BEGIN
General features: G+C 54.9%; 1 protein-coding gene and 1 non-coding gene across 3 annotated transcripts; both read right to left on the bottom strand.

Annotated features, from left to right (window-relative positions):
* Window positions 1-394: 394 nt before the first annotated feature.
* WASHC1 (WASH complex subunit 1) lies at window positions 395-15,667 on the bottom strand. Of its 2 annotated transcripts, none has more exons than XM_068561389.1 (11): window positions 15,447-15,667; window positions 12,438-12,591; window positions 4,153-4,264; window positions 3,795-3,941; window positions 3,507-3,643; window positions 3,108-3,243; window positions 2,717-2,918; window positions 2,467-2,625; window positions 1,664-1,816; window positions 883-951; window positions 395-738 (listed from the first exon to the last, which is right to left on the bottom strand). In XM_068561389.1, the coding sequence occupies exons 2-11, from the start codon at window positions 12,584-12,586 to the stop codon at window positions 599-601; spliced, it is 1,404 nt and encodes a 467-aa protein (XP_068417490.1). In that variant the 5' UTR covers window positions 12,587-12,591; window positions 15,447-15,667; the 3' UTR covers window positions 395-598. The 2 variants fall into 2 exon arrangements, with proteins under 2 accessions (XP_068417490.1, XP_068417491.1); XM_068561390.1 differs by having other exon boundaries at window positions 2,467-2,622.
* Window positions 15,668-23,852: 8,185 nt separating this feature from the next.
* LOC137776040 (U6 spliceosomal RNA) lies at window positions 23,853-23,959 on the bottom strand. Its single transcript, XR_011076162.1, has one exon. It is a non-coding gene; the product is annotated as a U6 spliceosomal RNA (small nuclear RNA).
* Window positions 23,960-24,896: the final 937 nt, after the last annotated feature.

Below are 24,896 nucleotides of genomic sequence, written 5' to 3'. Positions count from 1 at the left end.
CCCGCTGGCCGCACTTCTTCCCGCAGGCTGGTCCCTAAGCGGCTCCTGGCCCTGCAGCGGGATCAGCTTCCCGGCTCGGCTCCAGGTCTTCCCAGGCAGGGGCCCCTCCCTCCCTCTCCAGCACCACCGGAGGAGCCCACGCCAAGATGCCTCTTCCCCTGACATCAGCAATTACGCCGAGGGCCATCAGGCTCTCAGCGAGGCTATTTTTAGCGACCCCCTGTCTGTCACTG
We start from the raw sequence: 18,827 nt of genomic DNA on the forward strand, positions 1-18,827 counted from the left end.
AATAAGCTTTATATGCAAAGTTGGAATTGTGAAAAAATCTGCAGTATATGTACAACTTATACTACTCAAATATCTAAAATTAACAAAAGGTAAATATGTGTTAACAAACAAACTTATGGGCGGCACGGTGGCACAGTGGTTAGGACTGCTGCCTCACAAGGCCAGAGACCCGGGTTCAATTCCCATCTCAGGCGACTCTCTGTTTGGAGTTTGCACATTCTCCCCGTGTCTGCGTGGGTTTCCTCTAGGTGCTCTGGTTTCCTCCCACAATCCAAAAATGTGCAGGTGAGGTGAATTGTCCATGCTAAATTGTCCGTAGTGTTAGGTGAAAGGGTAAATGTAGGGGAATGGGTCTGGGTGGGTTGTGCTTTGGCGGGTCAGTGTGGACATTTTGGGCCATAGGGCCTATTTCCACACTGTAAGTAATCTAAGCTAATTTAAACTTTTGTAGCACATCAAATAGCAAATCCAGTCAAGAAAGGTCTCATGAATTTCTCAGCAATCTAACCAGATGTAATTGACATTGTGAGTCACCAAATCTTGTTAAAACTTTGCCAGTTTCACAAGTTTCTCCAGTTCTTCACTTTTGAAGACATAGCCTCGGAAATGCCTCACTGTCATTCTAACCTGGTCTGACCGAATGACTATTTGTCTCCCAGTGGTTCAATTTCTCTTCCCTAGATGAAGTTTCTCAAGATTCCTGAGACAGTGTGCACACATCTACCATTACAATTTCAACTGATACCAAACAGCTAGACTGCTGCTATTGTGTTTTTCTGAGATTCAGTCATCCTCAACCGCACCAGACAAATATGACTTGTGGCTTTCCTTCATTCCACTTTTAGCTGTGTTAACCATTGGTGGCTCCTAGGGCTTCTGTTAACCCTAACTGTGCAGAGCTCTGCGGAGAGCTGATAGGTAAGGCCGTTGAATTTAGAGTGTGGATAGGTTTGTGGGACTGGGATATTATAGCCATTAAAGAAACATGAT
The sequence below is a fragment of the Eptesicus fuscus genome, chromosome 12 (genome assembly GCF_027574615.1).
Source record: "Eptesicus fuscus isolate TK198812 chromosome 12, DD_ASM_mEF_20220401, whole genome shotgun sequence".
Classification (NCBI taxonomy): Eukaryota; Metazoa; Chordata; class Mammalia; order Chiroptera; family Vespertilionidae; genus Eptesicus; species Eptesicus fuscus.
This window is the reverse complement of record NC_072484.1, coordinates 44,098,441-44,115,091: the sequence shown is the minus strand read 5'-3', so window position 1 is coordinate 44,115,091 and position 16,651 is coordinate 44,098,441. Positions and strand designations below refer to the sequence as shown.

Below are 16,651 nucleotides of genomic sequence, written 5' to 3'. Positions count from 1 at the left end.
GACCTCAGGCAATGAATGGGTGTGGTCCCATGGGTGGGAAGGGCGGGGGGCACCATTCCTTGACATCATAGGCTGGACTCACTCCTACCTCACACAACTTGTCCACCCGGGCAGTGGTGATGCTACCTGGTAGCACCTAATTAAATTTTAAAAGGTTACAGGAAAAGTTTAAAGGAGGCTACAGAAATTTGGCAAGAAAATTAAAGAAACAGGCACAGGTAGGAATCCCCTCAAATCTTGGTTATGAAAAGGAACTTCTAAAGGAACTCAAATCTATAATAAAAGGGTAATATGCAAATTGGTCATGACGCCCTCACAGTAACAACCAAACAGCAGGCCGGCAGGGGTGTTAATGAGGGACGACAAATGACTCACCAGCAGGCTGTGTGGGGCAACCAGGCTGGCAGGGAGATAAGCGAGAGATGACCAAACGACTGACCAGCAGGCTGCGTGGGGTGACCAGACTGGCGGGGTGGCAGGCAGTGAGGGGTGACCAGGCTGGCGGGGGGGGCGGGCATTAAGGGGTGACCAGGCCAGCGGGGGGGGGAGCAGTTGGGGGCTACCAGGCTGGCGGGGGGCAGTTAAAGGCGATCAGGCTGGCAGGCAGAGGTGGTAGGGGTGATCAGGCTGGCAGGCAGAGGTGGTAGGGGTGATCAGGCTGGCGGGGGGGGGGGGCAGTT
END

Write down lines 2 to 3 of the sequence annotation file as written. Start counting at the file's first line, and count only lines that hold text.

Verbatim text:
Annotated features, from left to right (window-relative positions):
* Window positions 1-394: 394 nt before the first annotated feature.